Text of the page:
Bunting has become baseball's forgotten weapon
Starling Marte and Billy Hamilton share a problem.
With so few prototypical leadoff hitters, Marte and Hamilton have been forced to their respective lineup's No. 1 spot despite deficiencies in their profiles. Marte has a considerable swing-and-miss in his game and lacks patience. Scouts question whether Hamilton can hit enough to use his world-class speed on the bases.
They cannot steal first base. But what if they could?
Bunting has become a lost art. While analysts have shown statistically that sacrifice bunts often are self-defeating and in steep decline, bunt singles also are rarities, despite being an effective strategy.
The bunt hit produces the highest average on balls in play. The most effective bunters in history post averages at .500 or better on bunt attempts. Since 2002, Derek Jeter has an .840 batting average on bunt attempts for hits, best in baseball, according to Baseball Info Solutions. Ichiro Suzuki is second with a .728 average on such attempts, and former Pirate Kenny Lofton ranks third with a .694 average.
Despite those success rates, the bunt hit is a sparsely used tool. In 2013, Texas outfielder Leonys Martin led baseball with 11 bunt hits. No major leaguer has produced at least 20 bunt hits in a season since Carlos Gomez in 2008.
With power down and shifts proliferating, perhaps now is an ideal time for a comeback. And no players would benefit more from mastering the craft than speedy players like Marte and Hamilton. The Pirates and Reds have urged their young leadoff hitters to increase their volume of bunts. While sound in theory, executing is difficult.
“Bunting is the easiest, hardest thing there is to do in the game,” Pirates hitting coach Jeff Branson said. “It's a crazy analogy, but it's true.”
The ceiling seemed limitless for Hamilton after the 2012 season.
He set a professional baseball record of 155 steals across two levels of the minors. He posted an on-base mark above .400.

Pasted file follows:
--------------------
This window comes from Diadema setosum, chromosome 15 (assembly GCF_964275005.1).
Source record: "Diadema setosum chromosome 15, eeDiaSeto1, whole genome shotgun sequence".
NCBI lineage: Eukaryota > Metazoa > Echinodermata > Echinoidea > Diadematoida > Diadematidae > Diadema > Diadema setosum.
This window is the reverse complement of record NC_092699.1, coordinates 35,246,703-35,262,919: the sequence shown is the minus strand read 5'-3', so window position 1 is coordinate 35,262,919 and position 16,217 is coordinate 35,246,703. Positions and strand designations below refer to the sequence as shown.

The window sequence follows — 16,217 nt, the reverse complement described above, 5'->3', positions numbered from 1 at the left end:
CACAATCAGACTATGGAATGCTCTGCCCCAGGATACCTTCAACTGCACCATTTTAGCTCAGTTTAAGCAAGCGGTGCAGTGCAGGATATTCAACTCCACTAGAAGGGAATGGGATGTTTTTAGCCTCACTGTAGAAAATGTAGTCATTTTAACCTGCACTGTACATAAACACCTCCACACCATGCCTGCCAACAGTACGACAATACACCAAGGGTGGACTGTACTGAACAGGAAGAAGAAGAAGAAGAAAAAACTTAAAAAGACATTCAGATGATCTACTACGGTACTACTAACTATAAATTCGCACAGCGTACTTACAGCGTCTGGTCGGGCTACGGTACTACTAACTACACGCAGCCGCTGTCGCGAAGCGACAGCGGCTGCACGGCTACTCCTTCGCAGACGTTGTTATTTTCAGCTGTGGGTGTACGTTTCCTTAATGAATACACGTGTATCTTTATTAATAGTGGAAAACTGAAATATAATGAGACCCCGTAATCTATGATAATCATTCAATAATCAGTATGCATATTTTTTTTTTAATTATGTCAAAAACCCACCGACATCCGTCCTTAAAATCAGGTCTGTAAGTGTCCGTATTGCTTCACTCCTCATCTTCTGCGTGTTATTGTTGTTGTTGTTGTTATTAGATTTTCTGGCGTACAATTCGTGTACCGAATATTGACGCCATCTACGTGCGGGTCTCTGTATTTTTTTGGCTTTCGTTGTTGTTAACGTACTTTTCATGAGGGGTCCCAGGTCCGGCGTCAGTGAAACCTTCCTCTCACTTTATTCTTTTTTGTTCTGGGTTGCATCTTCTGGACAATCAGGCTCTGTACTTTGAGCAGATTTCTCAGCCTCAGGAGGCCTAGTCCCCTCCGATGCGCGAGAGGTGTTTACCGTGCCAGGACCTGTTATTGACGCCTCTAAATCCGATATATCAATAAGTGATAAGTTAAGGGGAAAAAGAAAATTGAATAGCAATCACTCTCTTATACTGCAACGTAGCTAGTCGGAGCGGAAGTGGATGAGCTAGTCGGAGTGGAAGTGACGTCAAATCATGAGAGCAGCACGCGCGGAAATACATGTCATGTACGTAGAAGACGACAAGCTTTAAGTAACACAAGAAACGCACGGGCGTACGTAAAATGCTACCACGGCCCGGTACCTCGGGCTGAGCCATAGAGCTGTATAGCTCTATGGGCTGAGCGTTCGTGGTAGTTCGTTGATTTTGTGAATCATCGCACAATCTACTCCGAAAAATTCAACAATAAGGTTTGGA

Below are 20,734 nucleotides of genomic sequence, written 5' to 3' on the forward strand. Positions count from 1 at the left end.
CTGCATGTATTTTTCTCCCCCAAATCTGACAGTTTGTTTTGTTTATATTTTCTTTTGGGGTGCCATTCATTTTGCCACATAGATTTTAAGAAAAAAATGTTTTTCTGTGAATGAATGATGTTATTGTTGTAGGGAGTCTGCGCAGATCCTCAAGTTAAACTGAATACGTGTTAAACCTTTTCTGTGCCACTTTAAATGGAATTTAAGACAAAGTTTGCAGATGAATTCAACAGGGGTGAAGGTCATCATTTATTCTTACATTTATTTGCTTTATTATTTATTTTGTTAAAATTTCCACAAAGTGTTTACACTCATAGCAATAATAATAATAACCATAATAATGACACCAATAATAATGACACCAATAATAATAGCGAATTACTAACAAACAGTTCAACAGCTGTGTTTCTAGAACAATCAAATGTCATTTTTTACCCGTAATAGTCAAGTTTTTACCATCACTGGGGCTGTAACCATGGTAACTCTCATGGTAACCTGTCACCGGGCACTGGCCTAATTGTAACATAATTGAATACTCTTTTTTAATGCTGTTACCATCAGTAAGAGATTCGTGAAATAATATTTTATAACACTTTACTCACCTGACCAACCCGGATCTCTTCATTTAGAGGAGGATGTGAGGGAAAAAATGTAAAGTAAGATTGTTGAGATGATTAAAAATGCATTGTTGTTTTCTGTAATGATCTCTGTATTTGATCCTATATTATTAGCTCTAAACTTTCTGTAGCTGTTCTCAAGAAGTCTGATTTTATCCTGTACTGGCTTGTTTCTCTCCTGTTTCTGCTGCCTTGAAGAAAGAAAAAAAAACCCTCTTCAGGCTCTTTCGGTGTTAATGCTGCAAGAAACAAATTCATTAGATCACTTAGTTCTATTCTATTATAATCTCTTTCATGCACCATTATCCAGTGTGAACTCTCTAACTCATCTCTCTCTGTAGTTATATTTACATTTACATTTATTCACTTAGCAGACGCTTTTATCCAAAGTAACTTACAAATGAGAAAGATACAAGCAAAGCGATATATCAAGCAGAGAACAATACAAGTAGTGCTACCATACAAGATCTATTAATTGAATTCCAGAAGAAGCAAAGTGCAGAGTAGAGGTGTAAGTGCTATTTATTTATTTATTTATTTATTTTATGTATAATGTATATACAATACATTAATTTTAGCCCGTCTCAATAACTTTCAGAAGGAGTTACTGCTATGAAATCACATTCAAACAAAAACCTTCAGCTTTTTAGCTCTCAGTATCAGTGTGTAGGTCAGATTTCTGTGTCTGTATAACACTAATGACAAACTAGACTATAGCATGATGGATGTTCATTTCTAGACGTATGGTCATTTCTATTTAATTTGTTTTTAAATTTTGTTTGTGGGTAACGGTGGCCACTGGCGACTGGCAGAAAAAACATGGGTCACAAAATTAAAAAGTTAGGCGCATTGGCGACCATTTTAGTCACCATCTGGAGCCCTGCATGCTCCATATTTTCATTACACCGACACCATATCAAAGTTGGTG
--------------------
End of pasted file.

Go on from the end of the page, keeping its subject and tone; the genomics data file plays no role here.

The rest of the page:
The ceiling crashed last summer when Hamilton struggled at Triple-A. His on-base mark declined by 100 points. Experienced pitchers tested him with inner-half-of-the-plate velocity. Scouts questioned whether he would hit.
The Reds needed his speed. They lost their former leadoff hitter and center fielder, Shin-Soo Choo, to free agency last offseason. Seeking a way to boost Hamilton's on-base percentage, the Reds gave him an offseason assignment: He was to go to the club's spring training complex in Arizona and work with Double-A manager and former major league speedster and master bunter Delino DeShields.
Before they began, there was a counterintuitive lesson: DeShields told Hamilton to slow down.
“Usually I would try to run before I'd bunt,” Hamilton said. “Listening to Delino DeShields every day … the fact of bunting is you have to get it down before you run. The quality of your bunt is most important.”
Hamilton showed the weapon's potential in March against Texas ace Yu Darvish when he reached first base on a bunt hit in a fleet 3.3 seconds, according to CBSSports.com. It was an indefensible play. Hamilton's bunting remains a work in progress, however. In the series opener against the Pirates last week, Hamilton started to run before contacting a pitch and popped up for a foul out.